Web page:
A PhD candidate in biological sciences, who is also pursuing a graduate certificate in women's studies, describes male-centered paradigms in the study of fish coloration that overlook coloration displays in females. As a result, many traits common to both sexes are labeled "male traits," thereby obscuring the actual degree of sexual variation. It is argued that the traditionally male-dominated field of animal behavior has produced many theories that fail to consider female evolution. However, recent work by the growing number of women in the field, as well as some astute male scientists, has focused more on androcentric research that reflects larger cultural shifts in gender roles. Personal experiences as a woman in a male-dominated field are related, along with how childhood socialization served to restrict certain aspirations, & how human gender roles inhibit conceptions of male & female animals. A discussion of the need to challenge science's gender-based representations contends that the insights & methodologies of feminist theory must be applied in order to develop a more flexible view of animal nature. 17 References. J. Lindroth
This book details the results of the authors' research using laboratory animals to investigate individual choice theory in economics-consumer-demand and labour supply behaviour and choice under uncertainty. The use of laboratory animals provides the opportunity to conduct controlled experiments involving precise and demanding tests of economic theory with rewards and punishments of real consequence. Economic models are compared to psychological and biological choice models along with the results of experiments testing between these competing explanations. Results of animal experiments are used to address questions of social policy importance
Front Cover -- Mixed-Species Groups of Animals -- Mixed-Species Groups of Animals: Behavior, Community Structure, -- Copyright -- Contents -- Preface -- 1 - Introduction -- 1.1 WHAT IS A MIXED-SPECIES GROUP? DEFINING THE SCOPE OF THE BOOK -- 1.2 HISTORICAL PERSPECTIVE ON RESEARCH ON MIXED-SPECIES GROUPS -- 2 - A Diversity of Mixed-Species Associations -- 2.1 CLASSIFYING MIXED-SPECIES ASSOCIATIONS -- 2.2 INTERACTIONS BETWEEN SPECIES WITHOUT ASSOCIATION -- 2.3 ASSOCIATION OF SPECIES DESPITE LACK OF INTERACTION -- 2.3.1 Aggregations in Habitat Patches -- 2.3.2 Aggregations Around a Resource -- 2.3.3 Aggregations Influenced by Predation -- 2.3.4 Aggregations During Migration -- 2.4 STATIONARY ASSOCIATIONS CENTERED AROUND SPECIES INTERACTIONS -- 2.4.1 Associations Based on a Protective Species -- 2.4.2 Mixed-Species Colonies or Roosts -- 2.4.3 Cleaning Mutualisms -- 2.5 CONCLUSIONS -- 3 - Moving Mixed-Species Groups in Different Taxa -- 3.1 COMPARING MOVING MIXED-SPECIES GROUPS -- 3.2 INVERTEBRATES -- 3.3 FISH AND AQUATIC AMPHIBIANS -- 3.3.1 Saltwater Fish -- 3.3.2 Freshwater Fish and Aquatic Amphibians -- 3.4 MAMMALS -- 3.4.1 Cetaceans -- 3.4.2 Ungulates -- 3.4.3 Primates -- 3.5 BIRDS -- 3.5.1 Seabirds -- 3.5.2 Shorebirds -- 3.5.3 Waterfowl -- 3.5.4 Waders -- 3.5.5 Grassland Birds -- 3.5.6 Forest Birds -- 3.6 MSGS THAT INCLUDE MULTIPLE TAXA AND WHERE ONE SPECIES MAKES FOOD MORE ACCESSIBLE TO OTHERS -- 3.6.1 Associations Based on One Species Increasing Prey Accessibility -- 3.6.2 Cooperative Hunting -- 3.6.3 Mutualisms in Which Increased Foraging Is Traded for Vigilance -- 3.7 CONCLUSIONS -- 4 - Adaptive Implications of Mixed-Species Grouping: Foraging, Physical, and Reproductive Factors -- 4.1 DIFFERENT TYPES OF MIXED-SPECIES GROUPS IN TERMS OF ADAPTATION -- 4.2 SOME POTENTIAL FORAGING BENEFITS OF (MIXED-SPECIES) GROUPING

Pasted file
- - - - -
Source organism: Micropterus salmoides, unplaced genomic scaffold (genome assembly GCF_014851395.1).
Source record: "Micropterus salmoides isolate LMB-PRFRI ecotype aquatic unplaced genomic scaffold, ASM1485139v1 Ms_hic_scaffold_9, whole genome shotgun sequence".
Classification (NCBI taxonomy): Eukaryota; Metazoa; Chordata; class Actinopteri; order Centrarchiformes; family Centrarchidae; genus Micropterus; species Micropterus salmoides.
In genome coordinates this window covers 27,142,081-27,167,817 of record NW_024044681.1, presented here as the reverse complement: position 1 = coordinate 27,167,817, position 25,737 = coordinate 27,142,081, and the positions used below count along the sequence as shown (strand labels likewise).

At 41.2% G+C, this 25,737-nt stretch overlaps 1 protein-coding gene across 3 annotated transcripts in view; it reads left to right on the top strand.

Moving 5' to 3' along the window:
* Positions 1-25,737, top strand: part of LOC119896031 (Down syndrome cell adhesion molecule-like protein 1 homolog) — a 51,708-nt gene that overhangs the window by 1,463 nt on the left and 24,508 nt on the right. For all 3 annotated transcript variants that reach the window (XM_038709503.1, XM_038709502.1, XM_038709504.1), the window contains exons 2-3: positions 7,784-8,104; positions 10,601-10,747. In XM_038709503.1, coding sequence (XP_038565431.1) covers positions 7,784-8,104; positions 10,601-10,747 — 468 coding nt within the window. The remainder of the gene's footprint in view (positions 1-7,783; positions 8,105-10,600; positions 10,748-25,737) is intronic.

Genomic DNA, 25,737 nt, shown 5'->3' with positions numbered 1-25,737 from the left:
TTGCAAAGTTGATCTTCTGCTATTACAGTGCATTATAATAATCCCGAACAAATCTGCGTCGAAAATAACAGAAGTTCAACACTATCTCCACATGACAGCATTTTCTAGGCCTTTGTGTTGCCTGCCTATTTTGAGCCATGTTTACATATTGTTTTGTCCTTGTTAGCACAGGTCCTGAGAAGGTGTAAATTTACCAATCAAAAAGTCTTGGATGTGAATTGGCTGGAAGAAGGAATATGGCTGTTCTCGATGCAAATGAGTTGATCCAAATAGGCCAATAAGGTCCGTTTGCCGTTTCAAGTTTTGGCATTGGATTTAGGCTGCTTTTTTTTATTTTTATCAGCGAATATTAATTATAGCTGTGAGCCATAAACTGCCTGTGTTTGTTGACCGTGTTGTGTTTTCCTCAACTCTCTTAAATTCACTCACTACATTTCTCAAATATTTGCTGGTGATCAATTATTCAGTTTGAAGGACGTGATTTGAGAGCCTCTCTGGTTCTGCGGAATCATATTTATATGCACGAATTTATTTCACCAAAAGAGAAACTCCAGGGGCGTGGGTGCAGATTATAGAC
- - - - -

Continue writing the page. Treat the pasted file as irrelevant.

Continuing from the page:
Attitudes towards various manifestations of human sexual behavior remain one of the actual legal and medical problems for both society and specialists. About forty years ago medical and moral understanding of the norm of sexual behavior was universal and unambiguous, but this situation has changed significantly over the past decades. In some societes, the principle of the so-called social homonormativity – the understanding of same-sex sexual behavior and self-identification as a form of medical and moral norms – has been institutionalized. In societies in which the understanding of the norm of sexual behavior is not based on homonormativity, some political movements and organizations actively pursue their goals to such a change in medical, moral and legal principles, which consolidates any forms of social activity based on homonormativity. One of the claims used by these movements is the assertion that "homosexuality is a kind of norm for humans, because it is common among more than 1500 species of animals". The pitfall with this statement is that it is based on the anthropomorphic interpretation of animal behavior, as well as on the selective transfer of the phenomena of the animal world to human life. In this review article, the authors consistently disprove all aspects of the application of the claim that "homosexual behavior is prevalent in the animal kingdom" in a discussion on the topic of same-sex human behavior. Interpretation of the observed cases of same-sex behavior in animals to assess any medical, moral or legal normativity of the same-sex behavior in human beings is biased, it avoids other forms of non-productive behavior of animals, which, within an anthropomorphic interpretation, can be used as phenomena that justify human incest, child abuse or bestiality.
Purpose The purpose of this paper is return to some findings and approaches typical of behavioral sciences and evolutionary anthropology that will allow us to link the process of self-domestication that can be seen in our evolutionary past, the primate tendency to enter into conflicts through patterns of signal exchange rather than direct aggressions, and the development of the persuasive dimension of language, with the possible evolutionary origin of both cultural violence and structural violence.